Linked by Thom Holwerda on Wed 9th May 2007 10:08 UTC, submitted by Ford Prefect
Java Sun Microsystems has announced the release of an open-source version of its Java Development Kit for Java Platform Standard Edition. Sun has contributed the software to the OpenJDK Community as free software under the GNU GPLv2. Sun also announced that OpenJDK-based implementations can use the JCK (Java SE 6 Technical Compatibility Kit) to establish compatibility with the Java SE 6 specification. OpenBSD has already started importing the release.
Thread beginning with comment 238964
To view parent comment, click here.
To read all comments associated with this story, please click here.
Member since:

Most so-called language standards are not standards but merely an interpretation of how the language is being used at that time the "standard" was created.

Back when I was in high school (many moons ago), one of my English teachers would often say that dictionaries are "descriptive" rather than "prescriptive".

I whole-heartedly agree that is the way it *should* be.

Grammar guides should be the same way.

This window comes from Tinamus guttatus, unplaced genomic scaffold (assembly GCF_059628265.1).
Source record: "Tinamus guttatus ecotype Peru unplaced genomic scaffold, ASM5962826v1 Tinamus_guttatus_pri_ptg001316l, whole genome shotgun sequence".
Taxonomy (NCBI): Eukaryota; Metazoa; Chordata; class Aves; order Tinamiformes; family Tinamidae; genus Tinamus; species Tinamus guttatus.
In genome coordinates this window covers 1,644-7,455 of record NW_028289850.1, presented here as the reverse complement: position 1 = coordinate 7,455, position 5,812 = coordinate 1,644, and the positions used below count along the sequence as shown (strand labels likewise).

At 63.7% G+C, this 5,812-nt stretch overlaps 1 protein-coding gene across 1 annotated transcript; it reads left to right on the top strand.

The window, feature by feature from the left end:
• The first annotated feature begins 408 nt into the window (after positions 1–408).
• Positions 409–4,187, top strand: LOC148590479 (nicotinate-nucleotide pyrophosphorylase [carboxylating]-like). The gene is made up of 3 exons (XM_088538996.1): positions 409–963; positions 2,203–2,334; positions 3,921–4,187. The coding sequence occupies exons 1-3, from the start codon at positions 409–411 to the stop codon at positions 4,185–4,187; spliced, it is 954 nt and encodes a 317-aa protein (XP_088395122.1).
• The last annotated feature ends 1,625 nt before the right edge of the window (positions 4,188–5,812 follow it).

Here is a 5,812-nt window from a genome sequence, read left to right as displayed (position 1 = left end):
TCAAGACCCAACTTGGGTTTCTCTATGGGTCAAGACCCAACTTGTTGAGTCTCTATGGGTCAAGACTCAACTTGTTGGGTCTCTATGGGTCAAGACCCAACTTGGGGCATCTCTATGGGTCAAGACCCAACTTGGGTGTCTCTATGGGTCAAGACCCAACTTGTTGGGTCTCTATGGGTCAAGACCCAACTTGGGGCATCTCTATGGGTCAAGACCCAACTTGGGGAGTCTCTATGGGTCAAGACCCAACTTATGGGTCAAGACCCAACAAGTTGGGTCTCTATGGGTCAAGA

And yet dictionaries and grammar standards are frequently used to demonstrate that users of a particular word or grammatical expression are *incorrect*.

This is particularly irritating when the person wielding the dictionary or grammar manual is using out of date information. e.g. "irregardless" is a perfectly good word today. And the phrase "begs the question" (confusingly) can mean either "passes over the question" or "suggests the question". (The word "beg" is now its own antonym).

Amusingly, I was sitting next to a crotchety old guy one evening at a meeting, when someone used the word "irrelevant". I heard him utter under his breath, in an irritated way, that there was no such word as "irrelevant"! :-)

I started to correct him. But decided not to bother.

Reply Parent Score: 2